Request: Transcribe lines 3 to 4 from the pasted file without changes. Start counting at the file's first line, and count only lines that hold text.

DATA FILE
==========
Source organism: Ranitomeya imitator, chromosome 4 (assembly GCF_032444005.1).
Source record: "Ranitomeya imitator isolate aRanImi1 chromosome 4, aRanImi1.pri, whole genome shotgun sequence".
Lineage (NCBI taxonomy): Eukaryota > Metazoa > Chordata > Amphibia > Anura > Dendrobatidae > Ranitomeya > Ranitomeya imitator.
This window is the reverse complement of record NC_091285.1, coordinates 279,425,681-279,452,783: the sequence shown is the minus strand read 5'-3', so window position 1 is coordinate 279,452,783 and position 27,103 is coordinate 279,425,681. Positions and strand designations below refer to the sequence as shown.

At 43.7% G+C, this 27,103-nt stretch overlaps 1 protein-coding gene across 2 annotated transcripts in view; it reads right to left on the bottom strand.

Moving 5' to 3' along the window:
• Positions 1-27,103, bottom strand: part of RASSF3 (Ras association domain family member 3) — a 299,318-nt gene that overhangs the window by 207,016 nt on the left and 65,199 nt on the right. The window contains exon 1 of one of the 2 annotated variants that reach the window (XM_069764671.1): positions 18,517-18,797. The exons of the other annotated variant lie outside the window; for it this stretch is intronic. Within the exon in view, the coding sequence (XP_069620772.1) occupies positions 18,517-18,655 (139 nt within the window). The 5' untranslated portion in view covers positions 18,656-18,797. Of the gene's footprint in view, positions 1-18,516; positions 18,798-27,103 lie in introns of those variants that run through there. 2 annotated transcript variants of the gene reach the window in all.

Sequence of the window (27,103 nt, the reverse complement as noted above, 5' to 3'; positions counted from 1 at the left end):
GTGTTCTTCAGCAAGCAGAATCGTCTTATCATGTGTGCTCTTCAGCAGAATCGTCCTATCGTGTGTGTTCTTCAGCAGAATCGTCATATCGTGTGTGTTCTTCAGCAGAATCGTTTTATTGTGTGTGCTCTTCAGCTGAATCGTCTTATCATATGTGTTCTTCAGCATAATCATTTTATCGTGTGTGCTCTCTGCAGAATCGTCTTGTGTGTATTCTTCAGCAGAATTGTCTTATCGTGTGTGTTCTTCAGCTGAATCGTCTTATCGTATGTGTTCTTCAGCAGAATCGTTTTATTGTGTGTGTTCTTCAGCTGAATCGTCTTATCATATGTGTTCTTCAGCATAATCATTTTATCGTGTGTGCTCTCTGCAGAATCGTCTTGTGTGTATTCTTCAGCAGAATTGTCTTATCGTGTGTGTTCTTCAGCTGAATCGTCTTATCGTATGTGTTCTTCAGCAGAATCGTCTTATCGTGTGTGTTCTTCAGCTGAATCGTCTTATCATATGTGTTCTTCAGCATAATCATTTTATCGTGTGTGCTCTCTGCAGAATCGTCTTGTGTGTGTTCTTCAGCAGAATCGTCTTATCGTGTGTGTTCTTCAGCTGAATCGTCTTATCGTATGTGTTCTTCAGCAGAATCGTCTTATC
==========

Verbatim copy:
Lineage (NCBI taxonomy): Eukaryota > Metazoa > Chordata > Amphibia > Anura > Dendrobatidae > Ranitomeya > Ranitomeya imitator.
This window is the reverse complement of record NC_091285.1, coordinates 279,425,681-279,452,783: the sequence shown is the minus strand read 5'-3', so window position 1 is coordinate 279,452,783 and position 27,103 is coordinate 279,425,681. Positions and strand designations below refer to the sequence as shown.